This is one of those stories that first elicits a bit of surprised laughter, in the mistaken belief it must be spoof. Then you find yourself thinking, “Oh, no, they didn’t.”
Oh, yes, they did. From the Washington Times:
The Defense Department came under fire Thursday for a U.S. Army Reserve presentation that classified Catholics and Evangelical Protestants as “extremist” religious groups alongside al Qaeda and the Ku Klux Klan.
The presentation detailed a number of extremist threats within the U.S. military, including white supremacist groups, street gangs, and religious sects.
The presentation identified seventeen religious organizations in a slide titled “religious extremism.” They include al Qaeda, Hamas, the Filipino separatist group Abu Sayyaf, and the Ku Klux Klan, which the slide identifies as a Christian organization.
“Religious extremism is not limited to any single religion, ethnic group, or region of the world,” the slide explains, in language that closely resembles the text of a Wikipedia page on “extremism.”
As the Washington Times goes on to note, a bit north of half the American population fits into DoD’s “religious extremist” classification. Where does a government agency find that kind of eye-rolling lunacy? From the Southern Poverty Law Center, of course. The infamous left-wing group, which has a habit of labeling all political adversaries racists or extremists of some kind, is cited as a source:
The SPLC has dubbed organizations “hate groups” for promoting Christian teachings on morality and sexuality.
A SPLC map of “hate groups” was used by a gunman in 2012 to target the conservative Family Research Council for its position on gay marriage. The gunman shot a security guard at the FRC’s headquarters. The SPLC has refused to comment on its role in the shooting.
But the left-wing media insists on treating the SPLC as a learned, respectable authority, so it’s not too surprising to find the government parroting their Really Deep Thoughts on what qualifies as “extremism.” Not that you’d find any “extremism” lurking in the halls of the Southern Poverty Law Center, perish the thought. Or the pages of Wikipedia, come to think of it.
The UK Daily Mail captures the hectoring, insulting tone of the presentation, which certainly does sound like a production of the SPLC:
The opening slide warns that ‘the rise in hate crimes and extremism outside the military may be an indication of internal issues all [armed] services will have to face.’
Citing a Southern Poverty Law Center report as evidence that extremism is on the rise, the Army Reserve presentation blames “the superheated fears generated by economic dislocation, a proliferation of demonizing conspiracy theories,the changing racial make-up of America and the prospect of 4 more years under a black president who many on the far right view as an enemy to their country.”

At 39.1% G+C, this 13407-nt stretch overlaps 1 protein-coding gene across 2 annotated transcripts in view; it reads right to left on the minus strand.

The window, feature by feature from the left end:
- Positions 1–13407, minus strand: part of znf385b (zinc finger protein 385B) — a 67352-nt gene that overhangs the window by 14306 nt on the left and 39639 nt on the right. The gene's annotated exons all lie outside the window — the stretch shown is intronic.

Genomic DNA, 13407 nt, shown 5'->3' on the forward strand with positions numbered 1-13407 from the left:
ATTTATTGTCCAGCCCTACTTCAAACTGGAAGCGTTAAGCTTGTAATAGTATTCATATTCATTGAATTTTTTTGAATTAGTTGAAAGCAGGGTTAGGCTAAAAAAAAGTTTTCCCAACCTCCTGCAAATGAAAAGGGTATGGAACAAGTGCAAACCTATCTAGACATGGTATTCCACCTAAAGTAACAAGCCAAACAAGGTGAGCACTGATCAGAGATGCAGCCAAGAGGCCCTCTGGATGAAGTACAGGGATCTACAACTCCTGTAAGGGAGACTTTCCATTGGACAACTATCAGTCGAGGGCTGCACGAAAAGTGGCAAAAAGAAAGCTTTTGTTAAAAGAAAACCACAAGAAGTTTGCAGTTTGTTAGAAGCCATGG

The Daily Mail has screen captures of the slides. The Mormons landed on the “extremist” list too, as did Sunni Islam (but not any other kind, although the Muslim Brotherhood got on the list. And here I thought the new rulers of Egypt were a “largely secular” organization, according to Director of National Intelligence James Clapper. Two years later, they’re on the list of extremists – a pack of religious fanatics as dangerous as Hamas, Catholics, and the Church of Jesus Christ of Latter-Day Saints. Tough break, Muslim Brotherhood!)
The Army is trying to figure out who is responsible for this bizarre presentation, and is evidently convinced it was the work of a single loose cannon – which is a damning indictment of the bureaucracy, although the idea that dozens of managers and officers signed off on something like this would undoubtedly be worse.
This is more than merely insulting. If anyone viewing the presentation took it seriously, it would be profoundly counter-productive. Our military and national security personnel are not in need of a dorm-room bull session about what qualifies as “religious extremism.” Why, just about every religion could be broadly described as “extreme,” if taken seriously and not kept entirely private. So could militant atheism. Heavy, dude!
Instead, the people entrusted with our national security need to know about threats, and the propensity for organizational violence. Ironically, the national security bureaucracy has gone to considerable lengths to avoid drawing any conclusions about organized violence from countless “isolated incidents.” Deciding that a random smattering of religious groups (and nutters like whatever is left of the Klan) are equally “extreme” is another manifestation of institutional blindness – seeing threats everywhere is functionally equivalent to seeing them nowhere.
I doubt anyone viewing this slide show took it very seriously, however. More than anything else, it feels incredibly… lazy. A bored middle-school student could write a more useful paper about extremism, and would know better than to crib from Wikipedia.